Ever since her multi-platinum, star-making debut “The Soul Sessions”, fans and critics alike have proclaimed the British songstress Joss Stone as “mature” and “an old soul”. Music’s oldest 28 year old, exudes youthful sophistication in her latest–the hip hop and reggae infused “Water For Your Soul”–by flexing her creative muscles instead of just wielding the grown-up pipes that begat her impressive career.
The album is teeming with prolific musicians and producers such as Dennis Bovell, Nitin Sawhney and frequent collaborator Damian Marley Jr., who the twosome most recent efforts include a stint in the one-off supergroup led by Mick Jagger and Dave Stewart, SuperHeavy.
Opening the album is the uber-chill “Love Me”, which is less of a request and more of inescapable mandate. It’s hard not to oblige two choruses in. The song bids adieu to Stone’s archetypical soul soaked contemporary joints that make their way on compilation cd’s sold at registers of corporate coffee chains.
“This Ain’t Love” displays a razorsedge to the singer that’s been dulled for an album or two. In the prose she approaches peril with confidence and the right kind of harnessed desperation to leave emotionally intact.
The latest single “Stuck On You” is subdued yet dynamic and further illustrates the departure Stone committed to creatively on this record. “Star” starts off with a pseudo-cinematic instrumental phrase and goes into an optimistic anthem of acceptance.
“Let Me Breath” has nylon spanish guitar strings wrapped around it and gasps for the air from an ebbing and suffocating relationship. It has a turn of the century, Latin-pop explosion, Max Martin air to it. It’s aggressively catchy. “Cut The Line” is an atmospheric shoe-shuffler that serves its purpose.
The aptly titled “Wake Up” creates waves in the calm waters of the first half of the album and serves as a bombastic ballast the rest of the way. It’s a standout. There’s affectation and swagger in Stone’s voice during “Way Oh” that she pulls off with ease.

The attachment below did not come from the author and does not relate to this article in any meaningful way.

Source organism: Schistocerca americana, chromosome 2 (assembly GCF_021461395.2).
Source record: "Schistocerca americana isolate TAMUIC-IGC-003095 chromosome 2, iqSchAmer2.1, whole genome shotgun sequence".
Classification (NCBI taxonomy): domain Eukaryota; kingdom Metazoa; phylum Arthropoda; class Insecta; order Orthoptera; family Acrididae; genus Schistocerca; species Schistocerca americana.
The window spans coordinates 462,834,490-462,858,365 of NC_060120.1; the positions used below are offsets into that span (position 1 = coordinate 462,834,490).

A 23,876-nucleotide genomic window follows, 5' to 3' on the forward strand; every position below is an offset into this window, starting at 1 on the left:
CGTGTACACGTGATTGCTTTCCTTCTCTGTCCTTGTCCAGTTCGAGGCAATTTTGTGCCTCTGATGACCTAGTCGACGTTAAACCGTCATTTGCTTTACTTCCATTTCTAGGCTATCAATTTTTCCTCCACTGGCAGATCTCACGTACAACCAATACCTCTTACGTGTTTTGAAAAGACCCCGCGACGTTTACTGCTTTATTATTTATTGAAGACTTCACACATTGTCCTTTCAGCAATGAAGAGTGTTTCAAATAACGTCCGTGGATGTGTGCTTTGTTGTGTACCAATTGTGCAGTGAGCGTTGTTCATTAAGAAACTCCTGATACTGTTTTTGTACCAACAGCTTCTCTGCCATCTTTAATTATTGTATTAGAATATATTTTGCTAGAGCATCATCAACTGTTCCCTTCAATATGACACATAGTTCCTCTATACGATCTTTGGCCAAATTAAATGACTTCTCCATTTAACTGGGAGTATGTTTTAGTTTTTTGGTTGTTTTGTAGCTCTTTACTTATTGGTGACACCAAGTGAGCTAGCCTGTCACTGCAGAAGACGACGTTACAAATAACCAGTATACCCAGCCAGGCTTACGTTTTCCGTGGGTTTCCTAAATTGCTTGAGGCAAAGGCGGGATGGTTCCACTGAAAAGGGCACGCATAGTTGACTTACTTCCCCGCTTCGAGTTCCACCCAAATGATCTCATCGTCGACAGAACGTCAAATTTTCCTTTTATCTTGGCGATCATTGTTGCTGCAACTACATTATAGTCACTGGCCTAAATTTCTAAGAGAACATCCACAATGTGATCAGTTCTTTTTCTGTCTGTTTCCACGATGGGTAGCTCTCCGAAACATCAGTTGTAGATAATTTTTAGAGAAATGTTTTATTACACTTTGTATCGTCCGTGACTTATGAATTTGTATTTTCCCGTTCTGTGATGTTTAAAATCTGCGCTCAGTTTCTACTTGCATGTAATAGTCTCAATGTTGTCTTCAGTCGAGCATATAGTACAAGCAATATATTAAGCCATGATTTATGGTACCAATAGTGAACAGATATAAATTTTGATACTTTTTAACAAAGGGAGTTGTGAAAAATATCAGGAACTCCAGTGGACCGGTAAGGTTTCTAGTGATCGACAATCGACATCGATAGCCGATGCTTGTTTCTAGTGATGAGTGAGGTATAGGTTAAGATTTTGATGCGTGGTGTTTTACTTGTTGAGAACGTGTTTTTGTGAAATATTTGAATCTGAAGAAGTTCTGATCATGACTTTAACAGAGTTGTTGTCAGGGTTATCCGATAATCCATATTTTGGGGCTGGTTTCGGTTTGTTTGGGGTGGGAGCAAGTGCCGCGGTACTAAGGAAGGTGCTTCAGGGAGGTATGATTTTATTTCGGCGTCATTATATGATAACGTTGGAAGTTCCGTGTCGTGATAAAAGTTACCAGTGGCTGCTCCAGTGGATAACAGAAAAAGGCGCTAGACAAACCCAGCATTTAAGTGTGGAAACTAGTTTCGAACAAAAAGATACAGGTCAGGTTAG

The mid-tempo, torso-stirring “Underworld” finds the melodist performing vocal acrobatics behind the haze of reggae riffs, toe-tapping bongo rhythms and driving basslines.
“Molly Town” is a sultry boy-meets-girl account where wordless hooks put the narrative in motion. “Sensimilla” is an amorous ode to ganja done with an infectious four-syllable annunciation of the song’s title during chorus as the ditty exhales with a soothing flute solo.
“Harry’s Symphony” continues the smoking motif and is one of the most authentic reggae numbers on the album as it boasts some dutty [sic] talk-sing guest vocals.
The penultimate cut “Clean Water” bolsters the album’s thematic designs. “The Answer” closes the “Water For Your Soul” and is a battle cry rife instrumentation in a hurry, evocative melodies and bemoaned statements adjacent to that which Damian’s father made decades earlier.
Overall production value is seamless as a black pearl and the arrangements aren’t over complicated which allows the songbird fly freely on the staff. While the lyrical content oscillates between messages of empowerment and the field notes of a tourist in an exciting new soundscape, the album stays on its reggae-safari track, never losing sight of what brought you to it, Stone’s lioness vocal prowess.
Review by Donny Rodriguez